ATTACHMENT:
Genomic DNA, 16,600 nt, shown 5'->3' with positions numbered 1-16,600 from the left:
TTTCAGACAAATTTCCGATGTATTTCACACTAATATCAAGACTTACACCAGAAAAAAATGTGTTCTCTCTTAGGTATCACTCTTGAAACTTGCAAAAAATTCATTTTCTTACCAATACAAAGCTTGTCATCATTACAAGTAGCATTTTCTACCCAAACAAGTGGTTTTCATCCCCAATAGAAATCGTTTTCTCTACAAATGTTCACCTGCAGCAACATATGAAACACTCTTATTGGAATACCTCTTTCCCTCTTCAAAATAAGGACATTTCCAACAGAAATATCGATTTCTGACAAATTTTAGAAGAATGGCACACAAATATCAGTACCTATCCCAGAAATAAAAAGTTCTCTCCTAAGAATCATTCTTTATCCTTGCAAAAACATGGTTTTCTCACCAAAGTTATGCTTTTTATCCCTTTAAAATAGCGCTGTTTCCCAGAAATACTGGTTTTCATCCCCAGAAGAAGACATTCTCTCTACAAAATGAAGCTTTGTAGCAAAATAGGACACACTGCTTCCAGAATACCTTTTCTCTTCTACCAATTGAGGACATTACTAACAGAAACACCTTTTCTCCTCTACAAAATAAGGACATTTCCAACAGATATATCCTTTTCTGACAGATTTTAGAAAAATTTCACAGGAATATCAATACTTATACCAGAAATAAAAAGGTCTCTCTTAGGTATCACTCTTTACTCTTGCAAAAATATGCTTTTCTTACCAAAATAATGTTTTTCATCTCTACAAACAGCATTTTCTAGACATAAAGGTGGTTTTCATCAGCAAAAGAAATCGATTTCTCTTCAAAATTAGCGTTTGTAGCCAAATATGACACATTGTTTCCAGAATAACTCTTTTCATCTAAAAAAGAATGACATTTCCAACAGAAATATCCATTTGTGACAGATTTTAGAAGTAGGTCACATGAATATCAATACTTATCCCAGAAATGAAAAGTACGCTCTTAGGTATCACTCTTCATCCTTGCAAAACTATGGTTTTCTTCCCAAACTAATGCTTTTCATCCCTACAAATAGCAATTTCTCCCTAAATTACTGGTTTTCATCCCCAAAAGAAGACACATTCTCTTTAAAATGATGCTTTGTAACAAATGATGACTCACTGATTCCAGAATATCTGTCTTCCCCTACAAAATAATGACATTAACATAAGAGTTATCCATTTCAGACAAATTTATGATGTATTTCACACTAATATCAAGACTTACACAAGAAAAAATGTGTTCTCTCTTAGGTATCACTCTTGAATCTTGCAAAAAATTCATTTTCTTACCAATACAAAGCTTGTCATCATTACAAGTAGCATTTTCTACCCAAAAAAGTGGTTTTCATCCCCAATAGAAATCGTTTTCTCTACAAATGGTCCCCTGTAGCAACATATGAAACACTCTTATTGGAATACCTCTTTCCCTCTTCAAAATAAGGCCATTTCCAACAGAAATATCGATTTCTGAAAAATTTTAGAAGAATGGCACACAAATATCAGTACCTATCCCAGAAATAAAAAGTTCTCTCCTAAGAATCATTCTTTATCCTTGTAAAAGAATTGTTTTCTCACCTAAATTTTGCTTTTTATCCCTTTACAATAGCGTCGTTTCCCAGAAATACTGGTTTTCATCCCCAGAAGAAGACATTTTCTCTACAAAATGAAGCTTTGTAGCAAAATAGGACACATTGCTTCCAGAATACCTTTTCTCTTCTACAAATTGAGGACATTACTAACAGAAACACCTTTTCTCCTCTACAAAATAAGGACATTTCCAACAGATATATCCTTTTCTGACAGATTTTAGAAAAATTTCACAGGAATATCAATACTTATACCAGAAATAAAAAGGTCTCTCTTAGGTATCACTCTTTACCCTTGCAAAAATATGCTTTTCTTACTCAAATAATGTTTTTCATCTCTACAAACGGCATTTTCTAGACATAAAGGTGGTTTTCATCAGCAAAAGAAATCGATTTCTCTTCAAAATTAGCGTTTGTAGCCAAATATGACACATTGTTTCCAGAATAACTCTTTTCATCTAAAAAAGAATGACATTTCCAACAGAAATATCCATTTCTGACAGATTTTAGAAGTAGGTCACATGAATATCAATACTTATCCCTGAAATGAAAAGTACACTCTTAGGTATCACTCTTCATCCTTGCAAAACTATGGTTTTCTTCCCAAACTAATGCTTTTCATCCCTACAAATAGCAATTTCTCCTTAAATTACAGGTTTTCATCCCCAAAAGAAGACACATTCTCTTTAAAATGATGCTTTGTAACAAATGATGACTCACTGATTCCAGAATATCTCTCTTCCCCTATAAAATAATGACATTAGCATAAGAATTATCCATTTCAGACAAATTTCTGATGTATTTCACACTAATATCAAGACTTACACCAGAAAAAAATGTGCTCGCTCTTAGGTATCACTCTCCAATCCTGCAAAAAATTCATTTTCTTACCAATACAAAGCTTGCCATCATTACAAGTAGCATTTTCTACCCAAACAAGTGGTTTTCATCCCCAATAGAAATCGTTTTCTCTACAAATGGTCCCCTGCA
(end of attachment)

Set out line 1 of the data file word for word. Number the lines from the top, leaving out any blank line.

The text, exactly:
Genomic DNA, 16,600 nt, shown 5'->3' with positions numbered 1-16,600 from the left: